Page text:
Time-harmonic waves

We saw that the solutions to the scalar wave equation were of the form

\displaystyle E_x = f(z \pm v_p t)

where f was any twice-differentiable function.  I’m going to start using sinusoidal  or harmonic functions for f – functions like cosine, sine, and complex exponentials.  Let’s start with cosine.  We should certainly be allowed to replace f with a cosine, as it is twice differentiable.  If we do so, we have

\displaystyle E_x = A \cos {(k(z - v_p t))}

I decided to go with the minus sign for the forward-propagating wave (wave traveling in the +z direction), and I slipped in a few new constants: A out front, which is just the amplitude of the cosine wave; and a k inside the cosine, which I’ll discuss below.  Neither of these constants changes the fact that this harmonic wave is a solution to the wave equation, because it’s still twice-differentiable, and it still has the necessary (z - v_p t) grouping inside.  I’m going to rewrite the harmonic wave a bit without really changing it.  First I’ll bring the k inside the parentheses:

\displaystyle E_x = A \cos {(kz - k v_p t)}

The quantity in front of t in a harmonic function is just the angular frequency \omega, so we can rewrite this as

\displaystyle E_x = A \cos {(kz - \omega t)}

where we must have

\displaystyle \omega = k v_p

You probably have some intuitive feel for the angular frequency \omega = 2 \pi \nu, where nu is the ordinary frequency, often given in Hertz (Hz).  For example, as \omega gets bigger, the harmonic function is oscillating faster in time.  The period of oscillation – the time it takes for the oscillation to undergo one complete cycle – is just

\displaystyle T = \frac{1}{\nu} = \frac{2 \pi}{\omega}

Slightly newer is k, which is called the wavenumber.  Looking at our harmonic wave, notice that k sits in front of z, just as \omega sits in front of t.  In fact, the wavenumber k plays the same role as \omega does, except that it applies to the wave’s oscillation in space, rather than time.  So, as k gets bigger, the harmonic wave is oscillating faster in space.  We can think of the wavenumber k as being an angular spatial frequency.

The wavelength \lambda is the spatial distance between peaks of the wave; i.e. it’s the distance over which the oscillation undergoes one complete cycle.  It’s analogous to the period, but applied to space, rather than time.  Similar to how the period , the wavelength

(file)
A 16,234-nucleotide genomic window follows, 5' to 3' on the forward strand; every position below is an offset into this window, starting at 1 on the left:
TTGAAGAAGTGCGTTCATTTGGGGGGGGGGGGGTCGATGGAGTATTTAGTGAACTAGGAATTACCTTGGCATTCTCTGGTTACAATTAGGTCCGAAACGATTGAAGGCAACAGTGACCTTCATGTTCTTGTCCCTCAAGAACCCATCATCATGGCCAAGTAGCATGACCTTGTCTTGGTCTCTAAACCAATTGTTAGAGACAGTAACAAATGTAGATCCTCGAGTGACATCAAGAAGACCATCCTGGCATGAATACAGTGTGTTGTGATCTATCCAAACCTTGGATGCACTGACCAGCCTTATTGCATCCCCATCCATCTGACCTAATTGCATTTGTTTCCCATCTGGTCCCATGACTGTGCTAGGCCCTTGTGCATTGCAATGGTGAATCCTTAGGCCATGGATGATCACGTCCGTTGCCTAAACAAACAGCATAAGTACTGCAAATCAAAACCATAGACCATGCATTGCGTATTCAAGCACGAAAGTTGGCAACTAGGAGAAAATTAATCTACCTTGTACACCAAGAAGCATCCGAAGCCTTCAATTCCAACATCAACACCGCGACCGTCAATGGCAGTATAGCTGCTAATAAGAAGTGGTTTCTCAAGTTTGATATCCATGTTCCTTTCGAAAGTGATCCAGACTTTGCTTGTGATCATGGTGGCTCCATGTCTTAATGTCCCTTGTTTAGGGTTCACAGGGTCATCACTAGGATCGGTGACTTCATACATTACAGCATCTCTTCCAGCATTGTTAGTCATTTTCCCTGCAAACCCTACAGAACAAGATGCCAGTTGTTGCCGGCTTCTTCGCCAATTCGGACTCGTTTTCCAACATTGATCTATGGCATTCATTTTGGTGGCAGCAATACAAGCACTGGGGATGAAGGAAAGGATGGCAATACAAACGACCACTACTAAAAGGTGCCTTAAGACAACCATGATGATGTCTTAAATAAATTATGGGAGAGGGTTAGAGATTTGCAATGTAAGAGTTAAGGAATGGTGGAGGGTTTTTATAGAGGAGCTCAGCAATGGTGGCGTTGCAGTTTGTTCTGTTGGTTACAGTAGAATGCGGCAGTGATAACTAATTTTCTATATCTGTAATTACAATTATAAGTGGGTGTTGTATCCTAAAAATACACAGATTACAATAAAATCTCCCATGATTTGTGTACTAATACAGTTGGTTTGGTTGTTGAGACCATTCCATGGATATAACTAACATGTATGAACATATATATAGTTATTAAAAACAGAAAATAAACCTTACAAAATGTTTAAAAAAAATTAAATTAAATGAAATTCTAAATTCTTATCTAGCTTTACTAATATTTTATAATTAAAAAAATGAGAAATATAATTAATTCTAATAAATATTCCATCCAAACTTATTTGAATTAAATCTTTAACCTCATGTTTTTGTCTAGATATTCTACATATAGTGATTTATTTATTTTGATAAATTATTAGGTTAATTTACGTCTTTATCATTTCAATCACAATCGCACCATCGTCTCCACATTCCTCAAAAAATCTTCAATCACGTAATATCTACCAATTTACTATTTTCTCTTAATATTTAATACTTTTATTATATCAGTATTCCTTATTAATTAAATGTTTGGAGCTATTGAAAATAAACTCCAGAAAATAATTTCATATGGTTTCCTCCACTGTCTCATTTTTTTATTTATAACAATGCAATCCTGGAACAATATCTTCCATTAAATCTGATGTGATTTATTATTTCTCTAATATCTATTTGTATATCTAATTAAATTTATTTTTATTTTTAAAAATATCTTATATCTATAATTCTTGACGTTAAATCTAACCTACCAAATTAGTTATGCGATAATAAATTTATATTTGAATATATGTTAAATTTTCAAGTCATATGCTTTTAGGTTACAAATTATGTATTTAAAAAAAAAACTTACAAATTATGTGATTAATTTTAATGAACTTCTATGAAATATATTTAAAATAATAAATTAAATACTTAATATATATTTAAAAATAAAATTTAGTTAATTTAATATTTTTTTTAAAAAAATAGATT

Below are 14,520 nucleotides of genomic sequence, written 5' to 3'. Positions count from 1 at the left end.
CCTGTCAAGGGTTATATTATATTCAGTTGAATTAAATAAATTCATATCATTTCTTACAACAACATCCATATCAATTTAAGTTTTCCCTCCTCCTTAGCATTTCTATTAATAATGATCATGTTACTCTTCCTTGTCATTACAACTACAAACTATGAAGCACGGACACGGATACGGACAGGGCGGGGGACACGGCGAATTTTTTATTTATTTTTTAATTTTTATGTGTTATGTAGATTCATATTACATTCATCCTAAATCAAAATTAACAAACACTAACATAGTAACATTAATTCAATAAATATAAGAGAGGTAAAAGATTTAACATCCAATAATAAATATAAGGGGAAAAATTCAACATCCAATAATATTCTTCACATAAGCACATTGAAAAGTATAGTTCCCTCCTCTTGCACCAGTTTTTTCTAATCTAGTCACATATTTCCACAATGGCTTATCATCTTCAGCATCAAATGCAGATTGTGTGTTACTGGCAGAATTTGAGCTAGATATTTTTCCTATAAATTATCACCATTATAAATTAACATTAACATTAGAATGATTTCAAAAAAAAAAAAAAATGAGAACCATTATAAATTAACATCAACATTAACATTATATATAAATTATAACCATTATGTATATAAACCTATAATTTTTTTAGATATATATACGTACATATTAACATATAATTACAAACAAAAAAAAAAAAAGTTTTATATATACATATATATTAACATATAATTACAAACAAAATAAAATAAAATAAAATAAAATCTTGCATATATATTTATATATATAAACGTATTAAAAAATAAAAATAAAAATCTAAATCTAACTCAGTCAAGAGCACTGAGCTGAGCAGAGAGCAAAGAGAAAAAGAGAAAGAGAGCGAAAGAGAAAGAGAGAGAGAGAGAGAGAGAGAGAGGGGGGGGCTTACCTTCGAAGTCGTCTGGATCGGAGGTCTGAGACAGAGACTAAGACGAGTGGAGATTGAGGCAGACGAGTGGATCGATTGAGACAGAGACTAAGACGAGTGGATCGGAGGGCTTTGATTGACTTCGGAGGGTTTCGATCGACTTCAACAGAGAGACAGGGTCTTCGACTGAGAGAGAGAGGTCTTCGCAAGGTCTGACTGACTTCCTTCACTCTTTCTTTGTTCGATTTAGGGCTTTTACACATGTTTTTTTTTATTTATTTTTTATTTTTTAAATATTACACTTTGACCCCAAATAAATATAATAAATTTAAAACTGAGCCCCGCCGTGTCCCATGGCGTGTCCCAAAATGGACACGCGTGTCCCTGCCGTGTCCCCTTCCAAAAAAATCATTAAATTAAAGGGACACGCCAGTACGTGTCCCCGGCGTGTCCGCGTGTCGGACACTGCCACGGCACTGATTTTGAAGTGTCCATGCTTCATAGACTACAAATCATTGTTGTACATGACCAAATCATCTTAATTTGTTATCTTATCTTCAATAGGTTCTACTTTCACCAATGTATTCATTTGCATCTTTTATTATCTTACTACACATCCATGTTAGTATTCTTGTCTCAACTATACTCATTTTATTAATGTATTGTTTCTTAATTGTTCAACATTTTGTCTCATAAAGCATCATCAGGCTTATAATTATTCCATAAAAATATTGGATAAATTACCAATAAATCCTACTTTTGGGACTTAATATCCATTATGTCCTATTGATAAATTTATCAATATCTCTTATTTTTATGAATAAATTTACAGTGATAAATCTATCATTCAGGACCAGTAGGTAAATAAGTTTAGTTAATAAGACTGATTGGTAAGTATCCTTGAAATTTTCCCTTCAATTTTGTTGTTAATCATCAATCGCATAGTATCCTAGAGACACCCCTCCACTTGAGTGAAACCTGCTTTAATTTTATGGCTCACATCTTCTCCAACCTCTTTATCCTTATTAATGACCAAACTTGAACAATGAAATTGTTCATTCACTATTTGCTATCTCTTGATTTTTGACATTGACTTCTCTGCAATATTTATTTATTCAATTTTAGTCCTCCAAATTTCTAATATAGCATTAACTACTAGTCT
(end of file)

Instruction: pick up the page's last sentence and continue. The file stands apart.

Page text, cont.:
\displaystyle \lambda = 2 \pi / k.

We can do a little manipulation here to come up with a very famous equation.  We already know that

\displaystyle \omega = k v_p

and we know \omega = 2 \pi \nu, and k = 2 \pi / \lambda.  In the next section we will see that the phase velocity v_p = c / n.  Putting all of this together and rearranging things,

\displaystyle \lambda \nu = \frac{c}{n}

In words, wavelength times frequency equals the speed of light divided by the refractive index.  This holds for all electromagnetic waves, including light.

Below are some animations to illustrate the connections between \lambda, v_p, and \omega.

Animation showing a wave with amplitude A = 1, \lambda = 1, and v_p = 1:


Animation showing a wave with amplitude A = 2, \lambda = 1, and v_p = 1:


Animation showing a wave with amplitude A = 1, \lambda = 0.5, and v_p = 1:


(Notice how the frequency \omega has increased, because the faster spatial oscillations translate into faster time oscillations when the wave passes at a fixed speed.)

Animation showing a wave with amplitude A = 1, \lambda = 1, and v_p = 2:


(Notice how the frequency \omega has increased, even though the spatial frequency k have not, because the spatial oscillations are passing by faster.)